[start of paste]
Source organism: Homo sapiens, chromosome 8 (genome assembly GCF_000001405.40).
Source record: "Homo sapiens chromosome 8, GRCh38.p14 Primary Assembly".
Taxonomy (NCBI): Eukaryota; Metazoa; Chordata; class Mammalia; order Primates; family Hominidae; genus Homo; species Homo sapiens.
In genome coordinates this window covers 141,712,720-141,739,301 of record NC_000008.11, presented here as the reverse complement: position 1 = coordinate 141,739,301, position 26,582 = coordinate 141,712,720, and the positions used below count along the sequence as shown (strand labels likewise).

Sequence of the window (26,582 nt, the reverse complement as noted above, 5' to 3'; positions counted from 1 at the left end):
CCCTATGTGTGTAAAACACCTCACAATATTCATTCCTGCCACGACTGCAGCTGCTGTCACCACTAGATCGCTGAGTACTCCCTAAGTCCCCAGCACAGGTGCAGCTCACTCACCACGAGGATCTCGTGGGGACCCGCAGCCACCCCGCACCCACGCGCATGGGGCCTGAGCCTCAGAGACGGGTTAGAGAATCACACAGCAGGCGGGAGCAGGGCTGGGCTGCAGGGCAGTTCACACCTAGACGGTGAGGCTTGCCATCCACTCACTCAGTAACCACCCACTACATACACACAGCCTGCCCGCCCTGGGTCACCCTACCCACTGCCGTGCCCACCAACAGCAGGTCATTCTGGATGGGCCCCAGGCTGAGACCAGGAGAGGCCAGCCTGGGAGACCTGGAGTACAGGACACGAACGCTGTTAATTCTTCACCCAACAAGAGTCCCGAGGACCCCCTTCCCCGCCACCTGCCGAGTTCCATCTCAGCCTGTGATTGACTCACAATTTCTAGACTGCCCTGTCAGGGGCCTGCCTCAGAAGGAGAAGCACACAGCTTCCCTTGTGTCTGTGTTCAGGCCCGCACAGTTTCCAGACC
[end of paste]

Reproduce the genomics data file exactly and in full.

Source organism: Homo sapiens, chromosome 8 (genome assembly GCF_000001405.40).
Source record: "Homo sapiens chromosome 8, GRCh38.p14 Primary Assembly".
Taxonomy (NCBI): Eukaryota; Metazoa; Chordata; class Mammalia; order Primates; family Hominidae; genus Homo; species Homo sapiens.
In genome coordinates this window covers 141,712,720-141,739,301 of record NC_000008.11, presented here as the reverse complement: position 1 = coordinate 141,739,301, position 26,582 = coordinate 141,712,720, and the positions used below count along the sequence as shown (strand labels likewise).

Sequence of the window (26,582 nt, the reverse complement as noted above, 5' to 3'; positions counted from 1 at the left end):
CCCTATGTGTGTAAAACACCTCACAATATTCATTCCTGCCACGACTGCAGCTGCTGTCACCACTAGATCGCTGAGTACTCCCTAAGTCCCCAGCACAGGTGCAGCTCACTCACCACGAGGATCTCGTGGGGACCCGCAGCCACCCCGCACCCACGCGCATGGGGCCTGAGCCTCAGAGACGGGTTAGAGAATCACACAGCAGGCGGGAGCAGGGCTGGGCTGCAGGGCAGTTCACACCTAGACGGTGAGGCTTGCCATCCACTCACTCAGTAACCACCCACTACATACACACAGCCTGCCCGCCCTGGGTCACCCTACCCACTGCCGTGCCCACCAACAGCAGGTCATTCTGGATGGGCCCCAGGCTGAGACCAGGAGAGGCCAGCCTGGGAGACCTGGAGTACAGGACACGAACGCTGTTAATTCTTCACCCAACAAGAGTCCCGAGGACCCCCTTCCCCGCCACCTGCCGAGTTCCATCTCAGCCTGTGATTGACTCACAATTTCTAGACTGCCCTGTCAGGGGCCTGCCTCAGAAGGAGAAGCACACAGCTTCCCTTGTGTCTGTGTTCAGGCCCGCACAGTTTCCAGACC